Dive Like a Russian: Busted Myths & Concrete Facts
For us survivors of the Perestroika, there are still some nice things we recall from the nostalgic Soviet past—one of these being, of course, the endless Cousteau series, run and rerun so many times on black-and-white television. The skinny Frenchman, with the (supposedly) red beanie, introduced an entire generation (or two) to the mysterious underwater world, full of beauties and beasts. But getting there was something beyond any of our dreams—the gap was just too deep.
Even the terms “scuba” and “diving” had never been mentioned in the Russian voiceovers for the series, as these terms were adopted later in the ‘90s, after the sudden death of both the USSR and of Cousteau. Yes, he is said to have visited the Soviet Union once. Reportedly, his Zodiac ended up being hijacked somewhere in the Volga Delta.
Well, that’s water under the bridge now. Today’s Russian diver is a well-known character, sometimes controversial. But let’s leave the controversy aside for the moment, as it may be worth a separate article in itself, with international (albeit anonymous) testimonials. The subject of this essay is focused on two simple questions—where and how do Russians dive when not traveling abroad; and how far are foreigners allowed to go with their Russian dive buddies? Let’s talk about the destinations, seasons and bodies of water, how to get there and what’s the big deal about them—busting some myths along the way. And let’s start with a list of the top five.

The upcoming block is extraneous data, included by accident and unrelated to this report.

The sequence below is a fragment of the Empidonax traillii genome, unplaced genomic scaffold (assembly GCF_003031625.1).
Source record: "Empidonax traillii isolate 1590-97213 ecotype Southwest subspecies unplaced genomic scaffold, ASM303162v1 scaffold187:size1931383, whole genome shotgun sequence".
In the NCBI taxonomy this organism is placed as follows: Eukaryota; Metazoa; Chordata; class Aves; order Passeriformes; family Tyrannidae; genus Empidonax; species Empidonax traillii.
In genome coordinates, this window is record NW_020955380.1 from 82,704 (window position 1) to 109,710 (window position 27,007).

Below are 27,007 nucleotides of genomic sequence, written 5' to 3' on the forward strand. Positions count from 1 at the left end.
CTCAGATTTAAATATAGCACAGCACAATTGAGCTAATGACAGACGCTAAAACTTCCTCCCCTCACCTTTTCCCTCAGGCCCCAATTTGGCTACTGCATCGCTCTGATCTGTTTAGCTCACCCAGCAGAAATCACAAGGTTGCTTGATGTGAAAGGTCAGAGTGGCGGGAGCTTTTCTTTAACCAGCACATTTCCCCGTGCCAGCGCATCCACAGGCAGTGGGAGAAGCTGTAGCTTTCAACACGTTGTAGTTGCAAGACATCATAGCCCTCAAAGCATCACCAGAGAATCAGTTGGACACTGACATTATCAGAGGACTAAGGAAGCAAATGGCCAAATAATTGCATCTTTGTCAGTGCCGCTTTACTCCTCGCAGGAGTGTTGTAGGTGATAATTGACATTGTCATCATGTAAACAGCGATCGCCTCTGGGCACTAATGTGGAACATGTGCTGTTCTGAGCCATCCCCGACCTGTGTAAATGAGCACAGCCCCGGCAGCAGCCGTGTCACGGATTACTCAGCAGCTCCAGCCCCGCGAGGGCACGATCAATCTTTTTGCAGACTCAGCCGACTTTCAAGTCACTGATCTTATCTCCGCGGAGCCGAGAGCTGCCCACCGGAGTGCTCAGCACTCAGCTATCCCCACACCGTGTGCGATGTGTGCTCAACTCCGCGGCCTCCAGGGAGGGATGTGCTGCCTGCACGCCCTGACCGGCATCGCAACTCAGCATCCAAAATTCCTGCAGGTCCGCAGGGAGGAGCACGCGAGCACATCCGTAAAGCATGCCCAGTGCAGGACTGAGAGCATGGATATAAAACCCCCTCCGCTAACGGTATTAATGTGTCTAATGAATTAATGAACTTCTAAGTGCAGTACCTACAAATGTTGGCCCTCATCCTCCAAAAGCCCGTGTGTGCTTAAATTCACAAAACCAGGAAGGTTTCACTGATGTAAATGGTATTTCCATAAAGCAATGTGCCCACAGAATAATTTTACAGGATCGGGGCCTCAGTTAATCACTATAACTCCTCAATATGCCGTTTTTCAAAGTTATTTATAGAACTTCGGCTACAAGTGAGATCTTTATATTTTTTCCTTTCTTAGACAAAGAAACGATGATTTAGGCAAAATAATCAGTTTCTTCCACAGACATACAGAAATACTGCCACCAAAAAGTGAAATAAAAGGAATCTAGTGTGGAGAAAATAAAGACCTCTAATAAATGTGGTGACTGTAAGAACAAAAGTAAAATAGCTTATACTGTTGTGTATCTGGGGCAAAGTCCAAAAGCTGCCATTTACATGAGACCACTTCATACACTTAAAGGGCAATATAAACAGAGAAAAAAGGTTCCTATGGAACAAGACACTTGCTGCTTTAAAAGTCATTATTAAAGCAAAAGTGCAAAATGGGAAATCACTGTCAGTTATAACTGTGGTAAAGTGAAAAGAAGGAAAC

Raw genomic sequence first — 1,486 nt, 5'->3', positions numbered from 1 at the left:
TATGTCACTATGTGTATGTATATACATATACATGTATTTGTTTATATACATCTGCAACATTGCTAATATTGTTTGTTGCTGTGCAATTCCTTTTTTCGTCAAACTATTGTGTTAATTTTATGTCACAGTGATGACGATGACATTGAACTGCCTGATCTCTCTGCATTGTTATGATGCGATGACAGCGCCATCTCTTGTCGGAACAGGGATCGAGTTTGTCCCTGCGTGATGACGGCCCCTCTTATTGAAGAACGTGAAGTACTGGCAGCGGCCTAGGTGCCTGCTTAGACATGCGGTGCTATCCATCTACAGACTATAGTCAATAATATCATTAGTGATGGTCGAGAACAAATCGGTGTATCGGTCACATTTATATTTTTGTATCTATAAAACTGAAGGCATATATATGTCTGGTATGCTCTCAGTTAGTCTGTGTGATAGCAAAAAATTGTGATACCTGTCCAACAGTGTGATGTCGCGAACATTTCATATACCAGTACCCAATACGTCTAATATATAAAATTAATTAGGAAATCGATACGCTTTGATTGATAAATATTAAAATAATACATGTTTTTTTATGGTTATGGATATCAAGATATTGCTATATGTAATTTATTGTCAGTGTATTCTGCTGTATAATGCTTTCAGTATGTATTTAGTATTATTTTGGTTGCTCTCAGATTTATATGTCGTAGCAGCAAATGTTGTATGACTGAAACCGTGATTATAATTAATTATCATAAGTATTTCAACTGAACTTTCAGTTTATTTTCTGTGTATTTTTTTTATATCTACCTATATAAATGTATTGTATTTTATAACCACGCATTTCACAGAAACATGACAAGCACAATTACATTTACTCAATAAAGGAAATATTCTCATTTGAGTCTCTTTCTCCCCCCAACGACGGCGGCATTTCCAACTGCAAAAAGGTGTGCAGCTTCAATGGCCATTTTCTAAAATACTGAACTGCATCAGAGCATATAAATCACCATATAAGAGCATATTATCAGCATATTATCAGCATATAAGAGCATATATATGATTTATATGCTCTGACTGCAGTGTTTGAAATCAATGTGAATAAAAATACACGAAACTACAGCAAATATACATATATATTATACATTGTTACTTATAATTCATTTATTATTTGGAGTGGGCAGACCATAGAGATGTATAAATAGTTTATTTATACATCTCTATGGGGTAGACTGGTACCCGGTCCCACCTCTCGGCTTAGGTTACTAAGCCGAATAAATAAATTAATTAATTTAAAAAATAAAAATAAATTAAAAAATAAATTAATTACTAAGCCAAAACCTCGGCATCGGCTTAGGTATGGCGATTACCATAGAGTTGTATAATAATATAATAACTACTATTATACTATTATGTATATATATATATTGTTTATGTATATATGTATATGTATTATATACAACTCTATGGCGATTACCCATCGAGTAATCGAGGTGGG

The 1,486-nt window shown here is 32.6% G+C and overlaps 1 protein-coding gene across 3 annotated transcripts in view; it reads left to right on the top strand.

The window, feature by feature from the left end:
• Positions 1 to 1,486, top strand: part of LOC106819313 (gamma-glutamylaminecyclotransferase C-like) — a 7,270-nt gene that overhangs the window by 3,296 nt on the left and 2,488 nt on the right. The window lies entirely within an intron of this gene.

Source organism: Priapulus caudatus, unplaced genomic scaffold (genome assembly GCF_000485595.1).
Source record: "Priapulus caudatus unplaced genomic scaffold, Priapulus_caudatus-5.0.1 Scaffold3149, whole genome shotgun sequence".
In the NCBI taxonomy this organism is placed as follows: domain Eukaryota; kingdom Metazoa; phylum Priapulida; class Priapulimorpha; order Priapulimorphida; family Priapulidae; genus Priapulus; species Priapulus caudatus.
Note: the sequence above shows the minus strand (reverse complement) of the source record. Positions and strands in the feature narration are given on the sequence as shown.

The primitive understanding of Russia is that it is “oh soooo big and soooo cold.” Well, it is a huge chunk of Eurasia, stretched over 11 time zones, more than twice the size of the continental United States, though there are no warm seas around it. Manhattan lies farther south than the southernmost tip of Russia. St. Petersburg is farther north than the Alaska Panhandle, and Moscow is farther north than Edmonton in Alberta, Canada. Sochi, a popular resort area on the Black Sea coast, is as far north as Toronto, and only suited for the Winter Olympics. This means that there is almost no warm coastal strip, rather, the contrary. And, logically, the Russians manage with what they have, and in so doing, have developed the most advanced ice diving protocols.